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How to enable Copilot in Windows 11

Published Oct 12th, 2023 9:56PM EDT
Copilot in Windows 11 logo
Image: Microsoft

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Microsoft is officially replacing Cortana with Copilot, a new AI-powered assistant that will bring Bing Chat directly to your desktop. It will also introduce many other features, allowing you to take full advantage of OpenAI’s GPT-4 throughout Microsoft’s various services. Here’s what you need to do to enable Copilot in Windows 11.

First, you will need to update Windows to the latest version. Microsoft released Copilot with version 23H2, which is the big 2023 upgrade for Windows 11. Considering we’re already hearing rumors about Windows 12’s release next year, this could be the last big upgrade we see for the operating system, so you’ll want to make the most of it.

Microsoft will offer a ton of free Copilot features, including tons of AI options in Paint and other basic Windows programs. But to make the most of the new assistant, you’ll need to turn it on. To do so, head to Settings > Personalization > Taskbar and then toggle Copilot on. It’s currently in a preview phase, as Microsoft plans to offer even more features through Copilot down the line.

Windows Copilot available in Windows 11 beta release.
Windows Copilot available in Windows 11 beta release. Image source: Microsoft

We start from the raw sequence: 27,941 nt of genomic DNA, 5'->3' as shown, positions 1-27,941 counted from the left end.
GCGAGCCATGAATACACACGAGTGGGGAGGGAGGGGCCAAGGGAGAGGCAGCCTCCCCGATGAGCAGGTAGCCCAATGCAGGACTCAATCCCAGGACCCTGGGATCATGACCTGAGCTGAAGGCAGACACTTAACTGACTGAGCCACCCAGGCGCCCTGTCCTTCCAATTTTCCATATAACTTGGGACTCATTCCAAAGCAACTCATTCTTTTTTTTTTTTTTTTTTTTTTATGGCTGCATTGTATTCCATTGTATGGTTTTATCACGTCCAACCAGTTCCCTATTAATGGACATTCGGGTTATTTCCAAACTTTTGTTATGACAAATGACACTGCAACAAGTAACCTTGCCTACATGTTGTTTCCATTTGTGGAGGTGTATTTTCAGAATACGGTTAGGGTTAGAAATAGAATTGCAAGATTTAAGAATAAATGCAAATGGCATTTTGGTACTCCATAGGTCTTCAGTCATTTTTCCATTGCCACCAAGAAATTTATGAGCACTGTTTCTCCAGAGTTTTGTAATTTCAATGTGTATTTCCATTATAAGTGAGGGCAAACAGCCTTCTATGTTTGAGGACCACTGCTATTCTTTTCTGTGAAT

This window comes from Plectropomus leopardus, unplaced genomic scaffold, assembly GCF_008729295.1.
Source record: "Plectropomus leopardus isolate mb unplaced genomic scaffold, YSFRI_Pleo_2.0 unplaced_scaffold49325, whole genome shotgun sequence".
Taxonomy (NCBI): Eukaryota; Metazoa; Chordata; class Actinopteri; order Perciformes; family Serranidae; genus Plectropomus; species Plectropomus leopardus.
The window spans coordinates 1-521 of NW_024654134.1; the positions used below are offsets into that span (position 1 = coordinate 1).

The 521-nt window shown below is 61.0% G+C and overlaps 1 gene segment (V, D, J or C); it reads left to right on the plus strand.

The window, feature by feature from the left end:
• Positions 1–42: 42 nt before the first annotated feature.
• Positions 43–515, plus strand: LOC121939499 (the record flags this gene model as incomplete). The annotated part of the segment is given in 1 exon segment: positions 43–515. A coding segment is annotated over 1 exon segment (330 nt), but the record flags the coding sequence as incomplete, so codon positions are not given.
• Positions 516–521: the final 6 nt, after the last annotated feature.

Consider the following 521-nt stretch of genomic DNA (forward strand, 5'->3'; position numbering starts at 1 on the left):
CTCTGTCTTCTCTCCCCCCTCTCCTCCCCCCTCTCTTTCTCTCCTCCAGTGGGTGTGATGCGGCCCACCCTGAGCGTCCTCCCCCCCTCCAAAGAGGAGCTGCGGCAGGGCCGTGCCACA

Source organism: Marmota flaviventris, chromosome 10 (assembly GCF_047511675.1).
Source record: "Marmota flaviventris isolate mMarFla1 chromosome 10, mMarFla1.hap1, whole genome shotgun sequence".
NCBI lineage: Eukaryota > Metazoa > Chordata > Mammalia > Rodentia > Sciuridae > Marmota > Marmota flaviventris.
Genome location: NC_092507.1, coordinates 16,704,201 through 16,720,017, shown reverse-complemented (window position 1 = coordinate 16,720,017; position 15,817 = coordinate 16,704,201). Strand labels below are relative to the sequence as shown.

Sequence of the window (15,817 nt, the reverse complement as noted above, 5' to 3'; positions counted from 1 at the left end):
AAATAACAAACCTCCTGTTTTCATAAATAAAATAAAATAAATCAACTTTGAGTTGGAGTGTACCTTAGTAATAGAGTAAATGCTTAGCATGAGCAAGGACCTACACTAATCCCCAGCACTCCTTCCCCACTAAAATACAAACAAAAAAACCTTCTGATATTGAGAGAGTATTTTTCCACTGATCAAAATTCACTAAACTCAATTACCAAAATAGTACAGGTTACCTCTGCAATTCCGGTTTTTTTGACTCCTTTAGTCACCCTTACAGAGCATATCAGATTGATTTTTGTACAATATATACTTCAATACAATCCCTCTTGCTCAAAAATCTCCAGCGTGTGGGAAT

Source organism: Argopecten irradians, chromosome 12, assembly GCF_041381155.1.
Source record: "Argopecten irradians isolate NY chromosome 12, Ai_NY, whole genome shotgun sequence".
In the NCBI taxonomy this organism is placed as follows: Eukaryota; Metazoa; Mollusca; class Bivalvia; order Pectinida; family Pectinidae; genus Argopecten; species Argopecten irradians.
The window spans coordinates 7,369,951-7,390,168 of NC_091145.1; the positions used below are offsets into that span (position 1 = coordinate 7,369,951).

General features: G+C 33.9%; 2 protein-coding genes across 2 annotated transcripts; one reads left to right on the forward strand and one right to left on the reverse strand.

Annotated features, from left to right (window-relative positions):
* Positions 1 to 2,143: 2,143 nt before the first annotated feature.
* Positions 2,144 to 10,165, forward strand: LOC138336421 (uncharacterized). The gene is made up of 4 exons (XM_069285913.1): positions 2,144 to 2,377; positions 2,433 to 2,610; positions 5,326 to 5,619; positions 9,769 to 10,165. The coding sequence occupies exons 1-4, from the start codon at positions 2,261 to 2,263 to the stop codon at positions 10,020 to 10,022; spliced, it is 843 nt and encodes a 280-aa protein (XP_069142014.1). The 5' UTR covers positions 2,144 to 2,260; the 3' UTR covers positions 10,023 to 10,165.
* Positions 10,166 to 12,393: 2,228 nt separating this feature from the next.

Once you’ve enabled it, all you need to do to start using Copilot in Windows is to click the Copilot button on the taskbar. This will bring up Copilot, which appears on the right side of the screen. From there, you can set which mode you want GPT-4 to respond in, or you can just start asking it questions and getting answers.

It’s nice to have access to Bing Chat directly on your desktop, but overall, Copilot’s features aren’t super appealing for the average person, at least not yet. Microsoft plans to upgrade the AI assistant with even more capabilities further down the line, though it hasn’t said exactly what it will do. But, as generative AI like GPT-4 continues to improve, it’s likely we’ll see Copilot improve alongside it.

Of course, that can only happen if we survive the AI takeover, which some AI pioneers are concerned about.

Josh Hawkins has been writing for over a decade, covering science, gaming, and tech culture. He also is a top-rated product reviewer with experience in extensively researched product comparisons, headphones, and gaming devices.

Whenever he isn’t busy writing about tech or gadgets, he can usually be found enjoying a new world in a video game, or tinkering with something on his computer.

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